Postcard from Oaxaca, Mexico: Trials by fire unite two martyrs across time

Bearing a pair of eyes on a platter, Santa Lucia, or Saint Lucy (283-304), watches all entering the Ex-Convento de Santo Domingo, home to El Museo de las Culturas de Oaxaca. The patron saint for safeguarding eyesight and writers, Santa Lucia always has ranked among my favorites.

Upon reaching what was considered a marriageable age, Santa Lucia opted to dedicate herself to God and pledge herself a virgin. Born into a wealthy family in Sicily, she began distributing her worldly goods to the poor.

Alas, Lucy’s mother previously had promised her daughter’s hand to a suitor, a man displeased with the dispersal of the family’s wealth perhaps more than the personal rejection. Vengeful, he reported her Christian beliefs to Roman authorities.

The Roman authorities sentenced Lucy to reside in a brothel and to be forced into prostitution. Divine intervention rendered her immovable, despite the soldiers’ repeated efforts to budge her in order to carry out the sentence. Thwarted, they gouged out her eyes and set her ablaze. But Lucy proved impervious to the flames so they resorted to ending her life by thrusting a sword through her throat.

This background is why Santa Lucia would seem ideal to offer temporary sanctuary to a Penny Siopsis’ powerful short film, Communion, relating to the end-of-life experience of a Dominican nun, Sister Mary Aidan (1914-1952). The Irish-born doctor, Elsie Quinlan, had devoted years to lovingly tending and healing Black South Africans in a clinic in New London, South Africa, when she turned her automobile into a public square in November of 1952.

Apartheid was institutionalized by the National Party of white rulers of the country, and public gatherings of Blacks were outlawed. The African National Congress spurred a protest in the square as part of the 1952 Defiance Campaign, and soldiers firing into the crowd killed several Blacks.

By the time Sister Aidan drove into the midst of the then angry mob, instead of recognizing a nun who had been helping them the rioters only saw yet another white person determined to harm them. She was stabbed seven times and set ablaze in her car.

The fire had fused my rosary beads….

“voice” of Sister Mary Aidan narrating Communion

The crowd still was determined to avenge the deaths of those shot by the soldiers. The first-person narration continues with the inquest:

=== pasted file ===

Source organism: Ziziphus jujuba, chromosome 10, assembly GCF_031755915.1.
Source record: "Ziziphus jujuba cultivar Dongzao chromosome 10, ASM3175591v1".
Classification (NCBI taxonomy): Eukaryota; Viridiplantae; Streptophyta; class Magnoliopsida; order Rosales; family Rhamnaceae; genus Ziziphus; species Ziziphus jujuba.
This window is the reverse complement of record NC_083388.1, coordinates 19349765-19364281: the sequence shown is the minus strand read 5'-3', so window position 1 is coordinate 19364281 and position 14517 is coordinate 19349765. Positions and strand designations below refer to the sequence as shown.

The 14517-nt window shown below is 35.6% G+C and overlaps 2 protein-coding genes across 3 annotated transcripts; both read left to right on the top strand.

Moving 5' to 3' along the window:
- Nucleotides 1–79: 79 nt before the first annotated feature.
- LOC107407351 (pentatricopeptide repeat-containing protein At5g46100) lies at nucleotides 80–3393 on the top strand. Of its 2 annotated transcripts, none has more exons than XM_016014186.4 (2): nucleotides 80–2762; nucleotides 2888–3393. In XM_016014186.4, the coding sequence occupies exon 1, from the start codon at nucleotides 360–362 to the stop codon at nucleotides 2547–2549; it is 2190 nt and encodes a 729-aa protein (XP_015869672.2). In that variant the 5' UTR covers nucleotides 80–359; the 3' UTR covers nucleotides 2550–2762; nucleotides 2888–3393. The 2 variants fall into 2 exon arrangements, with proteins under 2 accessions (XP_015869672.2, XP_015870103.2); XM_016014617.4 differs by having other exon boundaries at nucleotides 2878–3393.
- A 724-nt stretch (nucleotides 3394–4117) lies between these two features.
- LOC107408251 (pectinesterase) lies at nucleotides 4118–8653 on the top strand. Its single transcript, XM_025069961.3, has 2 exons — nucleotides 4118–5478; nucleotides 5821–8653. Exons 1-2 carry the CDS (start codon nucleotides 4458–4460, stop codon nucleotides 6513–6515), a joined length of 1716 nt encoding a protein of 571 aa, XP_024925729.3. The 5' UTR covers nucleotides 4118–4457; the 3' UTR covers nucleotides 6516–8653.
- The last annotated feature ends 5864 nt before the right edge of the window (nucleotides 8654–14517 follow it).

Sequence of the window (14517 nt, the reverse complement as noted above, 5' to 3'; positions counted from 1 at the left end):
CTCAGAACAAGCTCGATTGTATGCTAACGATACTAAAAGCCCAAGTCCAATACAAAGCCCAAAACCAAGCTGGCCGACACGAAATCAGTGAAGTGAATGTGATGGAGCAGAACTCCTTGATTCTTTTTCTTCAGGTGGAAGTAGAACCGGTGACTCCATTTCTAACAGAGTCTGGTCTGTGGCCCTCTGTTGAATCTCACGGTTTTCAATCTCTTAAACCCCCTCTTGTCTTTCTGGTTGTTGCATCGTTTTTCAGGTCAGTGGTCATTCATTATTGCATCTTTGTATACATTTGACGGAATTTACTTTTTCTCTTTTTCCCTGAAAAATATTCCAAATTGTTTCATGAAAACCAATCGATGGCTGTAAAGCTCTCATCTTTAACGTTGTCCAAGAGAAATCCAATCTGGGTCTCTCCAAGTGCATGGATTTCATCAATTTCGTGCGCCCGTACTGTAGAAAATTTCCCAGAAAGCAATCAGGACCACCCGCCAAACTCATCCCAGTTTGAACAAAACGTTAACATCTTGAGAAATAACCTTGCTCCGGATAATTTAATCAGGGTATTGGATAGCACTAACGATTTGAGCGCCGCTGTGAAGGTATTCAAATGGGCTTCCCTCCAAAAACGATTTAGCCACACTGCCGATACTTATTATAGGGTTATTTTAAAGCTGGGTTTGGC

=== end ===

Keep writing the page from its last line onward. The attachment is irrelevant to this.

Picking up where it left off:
Parts of my body were missing. Someone said a lady had a bread knife.

By the time police broke up the riot, the government admitted to fatal shootings of at least nine. Unofficial reports placed the number at closer to 200.

And that is all of the tragic tale I can bear to relate. What could be sadder than, as artist Siopsis described during a dialogue with artist William Kentridge, “being killed by people you love and who love you?”

The film is part of “Hacer Noche/Crossing Night: Arte Contemporaraneo del Sur de Africa,” an exhibit at the Museo de las Culturas closing February 5.

The dancing skeletons visible in the background of one of the photo’s of Simphiwe Ndzube’s “Rain Prayers” are a frame from Kentridge’s short film “30% of Life/30% de Vida.”

To see more of Kentridge’s work, visit an older post from Puebla in 2015. For more photos from the Museo de las Culturas de Oaxaca, visit here.

Postcard from Guanajuato, Mexico: Saints on the move

Statues of saints, or in the case above Jesus on the cross, seem always on the move in Guanajuato.

For an officially non-Catholic country the mix is an interesting one of drummers and trumpeters in military fatigues parading along with feathered dancers and faithful parishioners bearing the vacationing santo aloft on a bed of flowers.

No idea the regional religious significance of September 2, but these photos are from two distinctly separate desfiles, or parades, welcoming us on our first walk into town. One was gathering in the midst of a bustling Sunday market with a banner of San Miguel and a modest-size Franciscan saint to take on a tour of churches. The second centered around a large crucifix with a banner indicating Jesus was heading to be venerated in the Little Plaza of the Monkeys, wherever that is. Women in this procession were cradling their own personal Jesus Nino statues to be blessed by a priest.

And clustered around a planter, there were several men in drag entangled by the noontime parade assembling by the market who appeared more Saturday night leftovers than eager participants.

Postcard from Rome, Italy: Church tour for the fleet of foot